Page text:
KEY POINTS

  • About 11,300 people were victimized by wire fraud in the real estate and rental sector in 2018
  • Real estate wire fraudsters typically steal money through the use of  fake email addresses in correspondence
  • Real estate wire fraudsters are now targeting high-end markets, like New York, Los Angeles and Palm Beach, Florida

Real estate wire fraud is one of the fastest growing cybercrimes in the U.S., according to the National Association of Realtors.

Olivia Ottens, a real estate attorney at Michalski-Ottens Law in Pompton Plains, N.J., explained to the TAPInto news website how wire fraud in the real estate market typically works.

“Whenever buyers are in the process of purchasing a home, initially there's a deposit that’s put into escrow and this money is generally wired from one bank to another,” she said. “It's important before the money is wired to call the source and verify all the information, like the key bank account number the institution it’s going to and so forth.”

NAR said about 11,300 people were victimized by wire fraud in the real estate and rental sector in 2018 -- a 17% jump from 2017 -- with attendant losses of more than $150 million.

According to the FBI, consumers have been robbed of more than $220 million in wire fraud schemes thus far in 2020, a 13% increase from last year.

The most common reported type of fraud in real estate in 2017 was business email compromise/email account compromise, NAR noted.

“Fraudsters will assume the identity of the title [company], real estate agent or closing attorney and forge the person’s email and other details about the transaction,” NAR said. “The scammers will then send an email to the unknowing buyer and provide new wire instructions to the criminal’s bank account.”

Ottens said that such fraud can be avoided simply by a phone call to verify all information before wiring the deposit.

“This has happened, and it can happen,” she warned. “I always make sure my clients are aware of it and I make sure that they take the extra moment because you do not want to lose the funds you need to buy your home.”

Aaron and Lindsey Fisher of northern California were the victims of wire fraud when they sought to buy a new $1.4 million home.

Aaron Fisher, a professor of psychology at University of California at Berkeley, wired $921,235.10 from his account at Bank of America (BAC) to Wells Fargo (WFC).

However, the mortgage company informed him a few days later that they have no accounts at Wells Fargo.

CNBC reported that criminals somehow hacked email conversations about the prospective home purchase between Aaron and his real estate agent and other legitimate parties. The cybercriminals then create fake email addresses that were similar to the addresses of at least one of the other parties.

“All of us thought we were communicating with each other, and every time we sent an email, we were communicating with the criminals,” Aaron said.

From their fake accounts, the criminals emailed digital copies of the actual documents.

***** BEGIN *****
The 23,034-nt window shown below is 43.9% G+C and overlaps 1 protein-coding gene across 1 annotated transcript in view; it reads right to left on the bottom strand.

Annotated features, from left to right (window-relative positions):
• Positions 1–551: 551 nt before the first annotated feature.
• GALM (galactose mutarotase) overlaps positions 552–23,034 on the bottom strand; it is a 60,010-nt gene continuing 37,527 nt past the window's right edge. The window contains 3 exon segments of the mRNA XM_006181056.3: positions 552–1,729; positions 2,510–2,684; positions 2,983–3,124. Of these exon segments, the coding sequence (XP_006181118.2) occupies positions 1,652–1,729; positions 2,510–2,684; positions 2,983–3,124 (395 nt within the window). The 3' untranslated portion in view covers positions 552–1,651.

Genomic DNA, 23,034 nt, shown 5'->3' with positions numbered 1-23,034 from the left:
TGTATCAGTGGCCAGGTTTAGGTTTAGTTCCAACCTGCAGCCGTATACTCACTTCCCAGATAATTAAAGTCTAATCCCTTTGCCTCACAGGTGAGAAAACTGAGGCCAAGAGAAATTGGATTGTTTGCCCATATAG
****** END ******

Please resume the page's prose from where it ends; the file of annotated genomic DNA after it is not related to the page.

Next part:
“These were the real closing [documents]. And so, I opened the PDF. I inspected them. All the numbers were right,” Aaron said.

But the wiring instructions that were attached to the file had wrong account information.

“Somehow, the fraudsters had got hold of the real closing documents. And so that gave [the buyers] some comfort, that this was a genuine email,” said Paul Llewellyn, an attorney for the Fishers.

The money was wired by the Fishers to a real account number, but the account name on the fraudulent wiring instructions was phony.

Real estate wire fraudsters are now setting their sights on high-end markets, like New York, Los Angeles and Palm Beach, Florida, where home prices are very expensive.

“In certain markets, you could lose tens of millions of dollars with one sale,” said Steven Merrill, the FBI’s financial crimes section chief. “The [markets] that are most lucrative are the ones that they’re probably going to target.”

Rep. Brad Sherman, D-Calif., has asked the Federal Reserve to increase protections for prospective home buyers like the Fishers to force banks and mortgage lenders to clamp down on wire fraud.

“They [financial institutions] don’t want to solve the problem because they’ve got a computer system that would have to be modified. But it’s worth doing,” Sherman said.

Sherman introduced the Internet Fraud Prevent Act in June to deal with crimes like this.

However, the Fisher’s story miraculously had a happy ending -- Bank of America somehow got all their money back.

Still, the Fishers closed their account at Bank of America and opened a new one elsewhere. They were finally able to purchase their home.

William Halldin, a Bank of America spokesperson, told CNBC as soon as a customer “notifies us that they authorized a transaction that turns out to be a scam, we immediately take steps to recover the money and support our clients.”

Halldin would not reveal how the bank was able to retrieve the Fishers’ money.

CNBC noted new home buyers should closely examine all email addresses in any correspondence related to real estate and be on the guard for any suspicious last minute changes  in wiring instructions.